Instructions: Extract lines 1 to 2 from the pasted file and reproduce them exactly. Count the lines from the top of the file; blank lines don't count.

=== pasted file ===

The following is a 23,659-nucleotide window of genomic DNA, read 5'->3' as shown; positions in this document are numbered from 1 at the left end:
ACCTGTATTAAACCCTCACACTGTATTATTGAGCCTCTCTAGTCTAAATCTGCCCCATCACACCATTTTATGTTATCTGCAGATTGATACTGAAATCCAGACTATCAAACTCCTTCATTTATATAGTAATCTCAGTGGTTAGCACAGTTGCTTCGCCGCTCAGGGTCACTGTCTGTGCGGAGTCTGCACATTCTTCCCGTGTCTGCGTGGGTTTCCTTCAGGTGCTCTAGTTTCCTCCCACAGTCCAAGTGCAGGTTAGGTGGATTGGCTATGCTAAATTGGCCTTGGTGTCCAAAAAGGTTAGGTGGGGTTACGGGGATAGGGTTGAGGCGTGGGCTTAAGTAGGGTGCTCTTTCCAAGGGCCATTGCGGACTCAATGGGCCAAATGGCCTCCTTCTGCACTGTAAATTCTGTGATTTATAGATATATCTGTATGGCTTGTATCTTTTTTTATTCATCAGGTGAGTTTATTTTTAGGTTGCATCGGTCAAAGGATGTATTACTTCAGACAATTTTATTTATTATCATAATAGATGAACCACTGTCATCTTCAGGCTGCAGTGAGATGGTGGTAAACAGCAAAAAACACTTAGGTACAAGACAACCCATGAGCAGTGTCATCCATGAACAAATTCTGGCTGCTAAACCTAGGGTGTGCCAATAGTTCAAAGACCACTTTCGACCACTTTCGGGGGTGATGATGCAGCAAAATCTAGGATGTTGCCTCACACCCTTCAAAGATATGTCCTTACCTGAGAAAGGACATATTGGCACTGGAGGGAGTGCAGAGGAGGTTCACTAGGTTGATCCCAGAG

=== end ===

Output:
The following is a 23,659-nucleotide window of genomic DNA, read 5'->3' as shown; positions in this document are numbered from 1 at the left end:
ACCTGTATTAAACCCTCACACTGTATTATTGAGCCTCTCTAGTCTAAATCTGCCCCATCACACCATTTTATGTTATCTGCAGATTGATACTGAAATCCAGACTATCAAACTCCTTCATTTATATAGTAATCTCAGTGGTTAGCACAGTTGCTTCGCCGCTCAGGGTCACTGTCTGTGCGGAGTCTGCACATTCTTCCCGTGTCTGCGTGGGTTTCCTTCAGGTGCTCTAGTTTCCTCCCACAGTCCAAGTGCAGGTTAGGTGGATTGGCTATGCTAAATTGGCCTTGGTGTCCAAAAAGGTTAGGTGGGGTTACGGGGATAGGGTTGAGGCGTGGGCTTAAGTAGGGTGCTCTTTCCAAGGGCCATTGCGGACTCAATGGGCCAAATGGCCTCCTTCTGCACTGTAAATTCTGTGATTTATAGATATATCTGTATGGCTTGTATCTTTTTTTATTCATCAGGTGAGTTTATTTTTAGGTTGCATCGGTCAAAGGATGTATTACTTCAGACAATTTTATTTATTATCATAATAGATGAACCACTGTCATCTTCAGGCTGCAGTGAGATGGTGGTAAACAGCAAAAAACACTTAGGTACAAGACAACCCATGAGCAGTGTCATCCATGAACAAATTCTGGCTGCTAAACCTAGGGTGTGCCAATAGTTCAAAGACCACTTTCGACCACTTTCGGGGGTGATGATGCAGCAAAATCTAGGATGTTGCCTCACACCCTTCAAAGATATGTCCTTACCTGAGAAAGGACATATTGGCACTGGAGGGAGTGCAGAGGAGGTTCACTAGGTTGATCCCAGAG